My hope is in the Name of the LORD, the maker of heaven and earth.
Perhaps that sounds terribly conventional, and boring but, looking closer, it is a hope intimately bound up with terror. You see, my hope isn't that I will go to a heaven full of gold-paved roads, harps, and free wings for everyone. My hope isn't even that I'll be raised from the dead, although resurrection may be required. My hope is that I will see God face to face, and yet, as it is written, before Him is a consuming fire, a fire that could as easily consume me as cleanse me of my sins. As it is written, it is a terrifying thing to fall into the hands of the living God. This is the terrible paradox I see at the heart of Christianity. We are promised salvation and that all will be well, and yet God's greatest deed is Christ's death on the cross and we are instructed to take up our own crosses daily and follow him into death. As it is written, it is in dying that we come to eternal life. But in dying we lose any assurance other than God's goodness that we will get anything back, much less that we will get back anything like what we gave up. Death is the land in which all is forgotten, a shadowy place whose inhabitants can do nothing for themselves. As long as we retain an element of control, we haven't yet fully died, and we can't have come before God. As it is written, no one can see God's face and live.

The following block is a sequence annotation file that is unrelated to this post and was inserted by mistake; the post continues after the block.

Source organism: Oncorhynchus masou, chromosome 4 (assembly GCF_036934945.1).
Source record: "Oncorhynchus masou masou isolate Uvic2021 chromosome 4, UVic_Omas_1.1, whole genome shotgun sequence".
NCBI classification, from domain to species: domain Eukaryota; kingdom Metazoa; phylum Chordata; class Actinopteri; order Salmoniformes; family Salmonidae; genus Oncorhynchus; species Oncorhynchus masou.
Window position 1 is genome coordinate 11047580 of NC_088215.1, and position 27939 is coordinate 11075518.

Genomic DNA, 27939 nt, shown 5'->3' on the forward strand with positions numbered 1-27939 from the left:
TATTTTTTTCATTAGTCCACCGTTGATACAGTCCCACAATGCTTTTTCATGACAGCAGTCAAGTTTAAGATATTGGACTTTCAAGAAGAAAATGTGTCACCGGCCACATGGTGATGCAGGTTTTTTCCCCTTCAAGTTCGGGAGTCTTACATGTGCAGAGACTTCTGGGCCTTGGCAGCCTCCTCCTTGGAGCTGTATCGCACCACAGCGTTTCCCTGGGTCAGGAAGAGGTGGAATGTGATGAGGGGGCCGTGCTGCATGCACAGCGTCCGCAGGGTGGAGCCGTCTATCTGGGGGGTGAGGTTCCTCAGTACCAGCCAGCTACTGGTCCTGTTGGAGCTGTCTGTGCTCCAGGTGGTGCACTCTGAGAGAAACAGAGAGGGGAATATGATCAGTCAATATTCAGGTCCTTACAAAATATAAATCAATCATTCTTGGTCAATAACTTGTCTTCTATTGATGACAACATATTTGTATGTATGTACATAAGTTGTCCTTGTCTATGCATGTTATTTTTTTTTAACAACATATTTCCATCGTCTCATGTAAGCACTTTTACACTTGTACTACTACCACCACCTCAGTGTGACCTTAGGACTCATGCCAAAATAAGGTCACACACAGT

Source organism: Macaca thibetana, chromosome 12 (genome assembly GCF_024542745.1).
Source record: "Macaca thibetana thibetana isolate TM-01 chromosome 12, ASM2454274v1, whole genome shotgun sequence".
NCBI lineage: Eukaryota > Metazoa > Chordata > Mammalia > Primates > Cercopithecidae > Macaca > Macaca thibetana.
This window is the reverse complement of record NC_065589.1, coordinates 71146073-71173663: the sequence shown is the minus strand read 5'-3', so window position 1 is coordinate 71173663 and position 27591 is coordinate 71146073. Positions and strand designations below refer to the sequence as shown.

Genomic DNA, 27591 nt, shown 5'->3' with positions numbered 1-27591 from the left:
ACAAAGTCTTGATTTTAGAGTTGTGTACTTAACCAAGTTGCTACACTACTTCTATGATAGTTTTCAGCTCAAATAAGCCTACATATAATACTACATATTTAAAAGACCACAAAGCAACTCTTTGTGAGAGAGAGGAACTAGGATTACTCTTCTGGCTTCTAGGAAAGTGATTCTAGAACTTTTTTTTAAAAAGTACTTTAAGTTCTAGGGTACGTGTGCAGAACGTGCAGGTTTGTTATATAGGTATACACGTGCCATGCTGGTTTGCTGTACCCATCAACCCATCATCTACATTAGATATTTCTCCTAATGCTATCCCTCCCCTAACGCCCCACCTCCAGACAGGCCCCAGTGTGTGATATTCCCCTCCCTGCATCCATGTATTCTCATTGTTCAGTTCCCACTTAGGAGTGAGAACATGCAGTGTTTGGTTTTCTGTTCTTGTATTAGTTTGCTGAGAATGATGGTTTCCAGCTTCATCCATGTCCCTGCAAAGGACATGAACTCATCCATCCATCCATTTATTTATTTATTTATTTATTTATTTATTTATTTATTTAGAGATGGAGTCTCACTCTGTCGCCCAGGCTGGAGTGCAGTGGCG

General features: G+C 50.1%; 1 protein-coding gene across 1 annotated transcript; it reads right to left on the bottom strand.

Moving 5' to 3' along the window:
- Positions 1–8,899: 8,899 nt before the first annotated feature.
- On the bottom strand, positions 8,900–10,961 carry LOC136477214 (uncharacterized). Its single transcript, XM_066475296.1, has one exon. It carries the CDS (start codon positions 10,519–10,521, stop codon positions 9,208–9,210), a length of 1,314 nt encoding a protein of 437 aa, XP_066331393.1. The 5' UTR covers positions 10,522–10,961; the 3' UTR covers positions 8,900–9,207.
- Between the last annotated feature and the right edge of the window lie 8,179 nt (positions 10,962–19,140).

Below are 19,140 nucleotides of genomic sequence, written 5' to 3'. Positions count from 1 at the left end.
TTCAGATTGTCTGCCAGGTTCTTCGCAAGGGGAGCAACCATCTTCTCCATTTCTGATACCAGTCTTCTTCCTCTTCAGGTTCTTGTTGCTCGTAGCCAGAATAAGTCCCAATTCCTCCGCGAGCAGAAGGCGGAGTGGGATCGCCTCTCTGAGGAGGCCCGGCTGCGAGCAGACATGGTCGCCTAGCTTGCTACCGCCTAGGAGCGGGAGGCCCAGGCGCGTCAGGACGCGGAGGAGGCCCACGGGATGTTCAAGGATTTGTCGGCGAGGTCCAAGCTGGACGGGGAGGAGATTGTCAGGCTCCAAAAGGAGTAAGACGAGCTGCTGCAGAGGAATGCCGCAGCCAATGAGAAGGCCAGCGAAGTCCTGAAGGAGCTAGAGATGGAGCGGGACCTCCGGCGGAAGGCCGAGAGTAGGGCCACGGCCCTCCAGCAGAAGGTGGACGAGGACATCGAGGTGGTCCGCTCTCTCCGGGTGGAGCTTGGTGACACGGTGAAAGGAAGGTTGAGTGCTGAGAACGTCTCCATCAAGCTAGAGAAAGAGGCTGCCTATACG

So where is hope in all this reflection on death? While God isn't tame, much less domesticated, God is good. His mercy endures forever, and his promises are always fulfilled, although only rarely in the way and at the rate we desired. Apart from God there is no life at all, and with Him, even if we die, we will live in a world in which there are no more tears, neither sorrow nor dying.